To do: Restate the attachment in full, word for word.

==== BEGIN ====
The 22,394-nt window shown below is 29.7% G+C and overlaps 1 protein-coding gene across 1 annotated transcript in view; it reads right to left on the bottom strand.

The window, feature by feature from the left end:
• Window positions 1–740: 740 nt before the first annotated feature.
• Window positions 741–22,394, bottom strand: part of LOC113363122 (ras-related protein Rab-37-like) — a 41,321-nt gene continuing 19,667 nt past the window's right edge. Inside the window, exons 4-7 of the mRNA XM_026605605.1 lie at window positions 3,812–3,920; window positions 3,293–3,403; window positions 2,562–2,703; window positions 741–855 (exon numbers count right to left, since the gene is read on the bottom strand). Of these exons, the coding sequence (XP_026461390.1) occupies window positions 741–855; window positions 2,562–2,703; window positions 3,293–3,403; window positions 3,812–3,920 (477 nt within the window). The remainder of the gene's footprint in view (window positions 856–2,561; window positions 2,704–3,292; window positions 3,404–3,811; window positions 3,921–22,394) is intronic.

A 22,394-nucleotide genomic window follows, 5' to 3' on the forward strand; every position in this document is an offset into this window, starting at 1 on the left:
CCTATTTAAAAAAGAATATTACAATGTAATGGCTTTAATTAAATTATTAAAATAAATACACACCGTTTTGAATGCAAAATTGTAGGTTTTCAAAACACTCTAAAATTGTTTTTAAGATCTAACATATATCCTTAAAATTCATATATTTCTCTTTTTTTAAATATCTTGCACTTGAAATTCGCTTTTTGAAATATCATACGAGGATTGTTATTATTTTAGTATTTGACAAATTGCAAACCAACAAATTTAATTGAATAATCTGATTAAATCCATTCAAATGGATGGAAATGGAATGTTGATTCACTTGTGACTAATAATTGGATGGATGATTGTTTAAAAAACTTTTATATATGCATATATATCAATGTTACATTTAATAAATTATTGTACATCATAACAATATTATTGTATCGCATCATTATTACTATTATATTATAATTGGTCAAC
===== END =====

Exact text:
The 22,394-nt window shown below is 29.7% G+C and overlaps 1 protein-coding gene across 1 annotated transcript in view; it reads right to left on the bottom strand.

The window, feature by feature from the left end:
• Window positions 1–740: 740 nt before the first annotated feature.
• Window positions 741–22,394, bottom strand: part of LOC113363122 (ras-related protein Rab-37-like) — a 41,321-nt gene continuing 19,667 nt past the window's right edge. Inside the window, exons 4-7 of the mRNA XM_026605605.1 lie at window positions 3,812–3,920; window positions 3,293–3,403; window positions 2,562–2,703; window positions 741–855 (exon numbers count right to left, since the gene is read on the bottom strand). Of these exons, the coding sequence (XP_026461390.1) occupies window positions 741–855; window positions 2,562–2,703; window positions 3,293–3,403; window positions 3,812–3,920 (477 nt within the window). The remainder of the gene's footprint in view (window positions 856–2,561; window positions 2,704–3,292; window positions 3,404–3,811; window positions 3,921–22,394) is intronic.

A 22,394-nucleotide genomic window follows, 5' to 3' on the forward strand; every position in this document is an offset into this window, starting at 1 on the left:
CCTATTTAAAAAAGAATATTACAATGTAATGGCTTTAATTAAATTATTAAAATAAATACACACCGTTTTGAATGCAAAATTGTAGGTTTTCAAAACACTCTAAAATTGTTTTTAAGATCTAACATATATCCTTAAAATTCATATATTTCTCTTTTTTTAAATATCTTGCACTTGAAATTCGCTTTTTGAAATATCATACGAGGATTGTTATTATTTTAGTATTTGACAAATTGCAAACCAACAAATTTAATTGAATAATCTGATTAAATCCATTCAAATGGATGGAAATGGAATGTTGATTCACTTGTGACTAATAATTGGATGGATGATTGTTTAAAAAACTTTTATATATGCATATATATCAATGTTACATTTAATAAATTATTGTACATCATAACAATATTATTGTATCGCATCATTATTACTATTATATTATAATTGGTCAAC